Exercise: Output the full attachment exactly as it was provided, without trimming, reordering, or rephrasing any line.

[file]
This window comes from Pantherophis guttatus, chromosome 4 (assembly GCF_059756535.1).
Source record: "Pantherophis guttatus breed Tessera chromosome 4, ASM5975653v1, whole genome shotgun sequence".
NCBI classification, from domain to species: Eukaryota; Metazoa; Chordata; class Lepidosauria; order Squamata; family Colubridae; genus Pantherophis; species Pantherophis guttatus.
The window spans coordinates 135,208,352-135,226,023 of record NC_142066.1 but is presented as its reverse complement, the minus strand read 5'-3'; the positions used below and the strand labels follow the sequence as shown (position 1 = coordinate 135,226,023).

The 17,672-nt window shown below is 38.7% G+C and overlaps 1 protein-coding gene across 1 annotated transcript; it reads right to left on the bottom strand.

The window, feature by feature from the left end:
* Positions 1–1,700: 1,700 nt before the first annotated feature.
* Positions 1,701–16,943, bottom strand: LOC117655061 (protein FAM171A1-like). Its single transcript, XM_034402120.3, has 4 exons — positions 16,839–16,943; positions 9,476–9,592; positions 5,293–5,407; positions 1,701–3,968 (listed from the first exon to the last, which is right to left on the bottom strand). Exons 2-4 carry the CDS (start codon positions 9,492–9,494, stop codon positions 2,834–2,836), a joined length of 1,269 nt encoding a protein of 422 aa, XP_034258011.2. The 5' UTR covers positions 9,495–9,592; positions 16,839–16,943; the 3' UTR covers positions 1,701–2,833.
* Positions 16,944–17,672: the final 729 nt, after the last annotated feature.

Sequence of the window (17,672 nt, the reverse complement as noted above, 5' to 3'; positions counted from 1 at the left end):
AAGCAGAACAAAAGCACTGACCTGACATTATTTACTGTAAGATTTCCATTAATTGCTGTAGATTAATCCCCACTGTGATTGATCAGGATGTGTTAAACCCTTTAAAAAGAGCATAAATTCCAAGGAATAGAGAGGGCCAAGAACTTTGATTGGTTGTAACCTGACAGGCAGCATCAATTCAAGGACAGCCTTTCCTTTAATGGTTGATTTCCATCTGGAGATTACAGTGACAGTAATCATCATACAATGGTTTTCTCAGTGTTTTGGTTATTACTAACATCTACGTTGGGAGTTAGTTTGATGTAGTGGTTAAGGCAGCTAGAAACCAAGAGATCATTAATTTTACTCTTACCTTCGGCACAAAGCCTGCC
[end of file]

This window comes from Pantherophis guttatus, chromosome 4 (assembly GCF_059756535.1).
Source record: "Pantherophis guttatus breed Tessera chromosome 4, ASM5975653v1, whole genome shotgun sequence".
NCBI classification, from domain to species: Eukaryota; Metazoa; Chordata; class Lepidosauria; order Squamata; family Colubridae; genus Pantherophis; species Pantherophis guttatus.
The window spans coordinates 135,208,352-135,226,023 of record NC_142066.1 but is presented as its reverse complement, the minus strand read 5'-3'; the positions used below and the strand labels follow the sequence as shown (position 1 = coordinate 135,226,023).

The 17,672-nt window shown below is 38.7% G+C and overlaps 1 protein-coding gene across 1 annotated transcript; it reads right to left on the bottom strand.

The window, feature by feature from the left end:
* Positions 1–1,700: 1,700 nt before the first annotated feature.
* Positions 1,701–16,943, bottom strand: LOC117655061 (protein FAM171A1-like). Its single transcript, XM_034402120.3, has 4 exons — positions 16,839–16,943; positions 9,476–9,592; positions 5,293–5,407; positions 1,701–3,968 (listed from the first exon to the last, which is right to left on the bottom strand). Exons 2-4 carry the CDS (start codon positions 9,492–9,494, stop codon positions 2,834–2,836), a joined length of 1,269 nt encoding a protein of 422 aa, XP_034258011.2. The 5' UTR covers positions 9,495–9,592; positions 16,839–16,943; the 3' UTR covers positions 1,701–2,833.
* Positions 16,944–17,672: the final 729 nt, after the last annotated feature.

Sequence of the window (17,672 nt, the reverse complement as noted above, 5' to 3'; positions counted from 1 at the left end):
AAGCAGAACAAAAGCACTGACCTGACATTATTTACTGTAAGATTTCCATTAATTGCTGTAGATTAATCCCCACTGTGATTGATCAGGATGTGTTAAACCCTTTAAAAAGAGCATAAATTCCAAGGAATAGAGAGGGCCAAGAACTTTGATTGGTTGTAACCTGACAGGCAGCATCAATTCAAGGACAGCCTTTCCTTTAATGGTTGATTTCCATCTGGAGATTACAGTGACAGTAATCATCATACAATGGTTTTCTCAGTGTTTTGGTTATTACTAACATCTACGTTGGGAGTTAGTTTGATGTAGTGGTTAAGGCAGCTAGAAACCAAGAGATCATTAATTTTACTCTTACCTTCGGCACAAAGCCTGCC